It is estimated by Harvard’s Joint Center for Housing Studies that over 40 million American households are spending more than 30% of their net total household income on their housing. Almost every expert recommends that households spend no more than 30% of their net income on shelter type expenses, so those 40 million Americans are spending more each month than what is considered to be “safe”.
For some people they need to spend that percent of their income on housing due to income and/or cost of living issues. For others, they could spend less but they decide to live in a bigger or nicer house or apartment than they could otherwise comfortably afford. The bottom line is that 40 million Americans equates to about 30% of all US households.
High cost of housing
As we indicated, the cost of housing has been increasing in this country faster than the wages of many jobs, with some blue collar and/or “non-professional” type jobs falling further behind. Those positions may be retail clerks, servers, cooks, drivers, and countless other mostly service type roles. In fact the Harvard study also showed for tenants that are working a minimum wage job at 40 hours per week, that they could only afford a one-bedroom home to rent in 12 counties nationwide as their wages just do not support the high cost of housing in most parts of the country.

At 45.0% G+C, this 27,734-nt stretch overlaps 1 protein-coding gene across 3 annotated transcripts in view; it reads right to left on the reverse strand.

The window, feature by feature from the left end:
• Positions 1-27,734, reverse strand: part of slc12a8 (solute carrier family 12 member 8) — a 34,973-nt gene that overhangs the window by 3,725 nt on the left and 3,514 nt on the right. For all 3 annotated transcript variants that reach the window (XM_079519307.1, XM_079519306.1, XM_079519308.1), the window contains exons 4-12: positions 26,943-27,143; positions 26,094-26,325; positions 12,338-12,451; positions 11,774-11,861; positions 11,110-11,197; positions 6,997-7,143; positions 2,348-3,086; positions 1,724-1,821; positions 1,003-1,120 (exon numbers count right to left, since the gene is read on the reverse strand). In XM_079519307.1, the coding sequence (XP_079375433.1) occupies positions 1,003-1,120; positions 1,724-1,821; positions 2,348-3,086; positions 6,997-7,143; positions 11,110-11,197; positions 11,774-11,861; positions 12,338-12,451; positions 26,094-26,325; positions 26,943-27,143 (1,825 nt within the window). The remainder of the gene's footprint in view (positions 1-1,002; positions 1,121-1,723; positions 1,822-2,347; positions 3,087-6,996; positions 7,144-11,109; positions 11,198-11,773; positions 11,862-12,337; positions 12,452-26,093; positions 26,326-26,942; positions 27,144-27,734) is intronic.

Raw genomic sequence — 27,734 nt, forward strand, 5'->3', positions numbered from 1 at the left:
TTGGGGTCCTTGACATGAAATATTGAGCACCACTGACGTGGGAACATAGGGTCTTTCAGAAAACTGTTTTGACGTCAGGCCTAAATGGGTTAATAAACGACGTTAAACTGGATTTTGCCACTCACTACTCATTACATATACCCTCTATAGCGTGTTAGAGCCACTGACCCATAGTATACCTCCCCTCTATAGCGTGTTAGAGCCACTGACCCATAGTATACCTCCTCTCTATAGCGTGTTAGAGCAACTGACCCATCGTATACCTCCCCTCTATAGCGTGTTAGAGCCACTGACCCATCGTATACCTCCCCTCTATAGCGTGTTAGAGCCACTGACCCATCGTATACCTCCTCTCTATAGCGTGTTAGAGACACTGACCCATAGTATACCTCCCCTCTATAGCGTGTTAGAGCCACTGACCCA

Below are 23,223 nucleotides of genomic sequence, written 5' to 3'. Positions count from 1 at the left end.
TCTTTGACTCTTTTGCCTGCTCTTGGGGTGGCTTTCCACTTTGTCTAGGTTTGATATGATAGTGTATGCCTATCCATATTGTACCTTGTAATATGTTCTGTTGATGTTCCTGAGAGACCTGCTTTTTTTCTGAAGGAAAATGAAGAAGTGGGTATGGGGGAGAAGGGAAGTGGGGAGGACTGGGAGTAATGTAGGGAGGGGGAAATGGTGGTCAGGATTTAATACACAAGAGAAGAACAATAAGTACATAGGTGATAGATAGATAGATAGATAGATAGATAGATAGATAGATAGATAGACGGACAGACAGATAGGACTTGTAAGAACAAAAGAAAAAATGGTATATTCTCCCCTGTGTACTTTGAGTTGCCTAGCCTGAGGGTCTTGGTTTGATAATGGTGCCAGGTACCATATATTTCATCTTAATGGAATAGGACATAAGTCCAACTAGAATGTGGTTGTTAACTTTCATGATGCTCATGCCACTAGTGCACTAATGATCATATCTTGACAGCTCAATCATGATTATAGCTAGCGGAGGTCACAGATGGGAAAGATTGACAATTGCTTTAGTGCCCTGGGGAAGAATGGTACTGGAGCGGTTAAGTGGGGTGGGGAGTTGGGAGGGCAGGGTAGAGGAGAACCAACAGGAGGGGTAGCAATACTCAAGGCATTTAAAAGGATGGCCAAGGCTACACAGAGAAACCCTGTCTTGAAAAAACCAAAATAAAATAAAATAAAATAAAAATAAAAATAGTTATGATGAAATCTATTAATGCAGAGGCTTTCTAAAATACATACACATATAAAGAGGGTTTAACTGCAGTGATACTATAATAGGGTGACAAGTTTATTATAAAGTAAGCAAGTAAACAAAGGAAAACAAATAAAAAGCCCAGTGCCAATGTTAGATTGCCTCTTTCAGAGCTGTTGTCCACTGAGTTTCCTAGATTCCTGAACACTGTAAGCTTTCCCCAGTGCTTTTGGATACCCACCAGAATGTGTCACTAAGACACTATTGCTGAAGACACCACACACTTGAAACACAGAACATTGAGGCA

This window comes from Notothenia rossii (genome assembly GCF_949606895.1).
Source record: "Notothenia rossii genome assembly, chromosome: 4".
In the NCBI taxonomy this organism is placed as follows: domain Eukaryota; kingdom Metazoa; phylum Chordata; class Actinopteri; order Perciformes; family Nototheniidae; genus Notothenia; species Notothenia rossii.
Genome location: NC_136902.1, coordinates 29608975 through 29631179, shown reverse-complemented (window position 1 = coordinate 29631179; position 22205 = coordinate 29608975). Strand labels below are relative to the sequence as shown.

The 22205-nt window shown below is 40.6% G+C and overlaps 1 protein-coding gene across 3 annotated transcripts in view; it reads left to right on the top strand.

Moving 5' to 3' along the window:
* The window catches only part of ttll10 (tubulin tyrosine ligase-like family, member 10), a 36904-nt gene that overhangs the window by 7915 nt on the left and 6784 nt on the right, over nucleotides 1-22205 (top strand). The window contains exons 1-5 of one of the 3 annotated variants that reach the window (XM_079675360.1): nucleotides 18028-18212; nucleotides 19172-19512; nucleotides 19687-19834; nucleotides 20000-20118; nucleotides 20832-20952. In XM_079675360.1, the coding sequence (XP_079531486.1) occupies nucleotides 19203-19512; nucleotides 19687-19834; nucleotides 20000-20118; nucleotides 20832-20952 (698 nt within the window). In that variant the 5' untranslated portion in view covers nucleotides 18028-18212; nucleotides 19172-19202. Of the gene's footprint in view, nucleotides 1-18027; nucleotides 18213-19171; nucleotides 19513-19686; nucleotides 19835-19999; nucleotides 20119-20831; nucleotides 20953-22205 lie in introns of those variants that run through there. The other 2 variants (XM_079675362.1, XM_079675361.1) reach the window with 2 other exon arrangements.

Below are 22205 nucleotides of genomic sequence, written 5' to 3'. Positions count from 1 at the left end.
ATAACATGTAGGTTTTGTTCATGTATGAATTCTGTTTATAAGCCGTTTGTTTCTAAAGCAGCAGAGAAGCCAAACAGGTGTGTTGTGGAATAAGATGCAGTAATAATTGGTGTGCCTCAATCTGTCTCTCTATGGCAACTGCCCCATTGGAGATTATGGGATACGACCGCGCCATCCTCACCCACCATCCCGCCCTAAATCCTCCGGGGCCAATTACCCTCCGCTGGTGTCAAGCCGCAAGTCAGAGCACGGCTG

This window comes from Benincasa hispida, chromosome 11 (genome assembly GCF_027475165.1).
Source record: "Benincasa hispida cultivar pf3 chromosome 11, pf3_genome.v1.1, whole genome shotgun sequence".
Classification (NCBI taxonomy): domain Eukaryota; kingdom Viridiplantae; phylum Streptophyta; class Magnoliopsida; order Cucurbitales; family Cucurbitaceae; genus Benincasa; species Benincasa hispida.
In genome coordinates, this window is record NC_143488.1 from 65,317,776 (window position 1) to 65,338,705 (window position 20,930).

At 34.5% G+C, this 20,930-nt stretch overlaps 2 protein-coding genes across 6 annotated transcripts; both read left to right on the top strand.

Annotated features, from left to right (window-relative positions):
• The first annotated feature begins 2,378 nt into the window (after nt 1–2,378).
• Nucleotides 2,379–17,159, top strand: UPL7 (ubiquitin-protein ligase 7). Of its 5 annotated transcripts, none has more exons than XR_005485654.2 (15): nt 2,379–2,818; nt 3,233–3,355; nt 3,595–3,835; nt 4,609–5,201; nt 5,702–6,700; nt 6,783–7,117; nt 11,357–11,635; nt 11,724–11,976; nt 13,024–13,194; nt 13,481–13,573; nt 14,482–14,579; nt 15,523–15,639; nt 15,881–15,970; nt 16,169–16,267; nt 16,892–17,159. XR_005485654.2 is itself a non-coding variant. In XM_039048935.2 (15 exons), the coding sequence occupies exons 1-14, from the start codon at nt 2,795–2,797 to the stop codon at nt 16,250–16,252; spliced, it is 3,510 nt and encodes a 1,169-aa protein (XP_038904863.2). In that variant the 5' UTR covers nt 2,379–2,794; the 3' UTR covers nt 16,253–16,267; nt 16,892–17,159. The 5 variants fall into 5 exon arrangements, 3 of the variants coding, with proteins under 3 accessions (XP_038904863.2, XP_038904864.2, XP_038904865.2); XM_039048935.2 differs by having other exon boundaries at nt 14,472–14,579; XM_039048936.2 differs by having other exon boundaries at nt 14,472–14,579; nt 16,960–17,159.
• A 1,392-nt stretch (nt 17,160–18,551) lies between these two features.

Now that study is kind of questionable as most companies now pay hourly rates over the basic minimum wage and many states/cities also put laws into place that mandate a minimum wage that is much higher than the federal government requirement. But the point being that if you work for a low wage, it is tough to afford the rent as well as the other costs of housing. Many of them turn to rental assistance programs for help.
Another alarming stat from Harvard’s Joint Center for Housing Studies is that of the 40 million Americans that spend more than 30% of their net income, about ½ of those (or 19 million Americans) spend upwards of 50% of their income on housing costs, whether it is a mortgage or rent. That is living on the edge, as if anything goes wrong with that households finances they could be evicted and/or foreclosed on in a moment.
Recommended housing budgets
Most experts recommend that households spend no more than 30% of their net after tax earnings on their housing. This does not mean just the rent or mortgage, but it includes every single housing expenses. So the 30% recommended levels includes utility bills (water, heat, electric), any home repairs (if you own), property taxes (if you own a home), insurance (renters or home owners) maintenance, landscaping, and everything. Anyone that owns a house has to be even more aware of all these costs, as renters can often have some addressed by the landlord, such as repairs.
Now that 30% level of course may be easier said than done in many parts of the that country. But people can always live with a roommate, rent out an extra room, or take extra steps to meet goal. Or of course they can move to a different part of the country that is more affordable. While their “gross” income may not be as high when moving, when the cost of living is much less in the new area than a reduction in gross income the net effect is the family still often benefits by having more money each month to do as they wish. They come out ahead from cost of living benefits as well as a higher quality of life.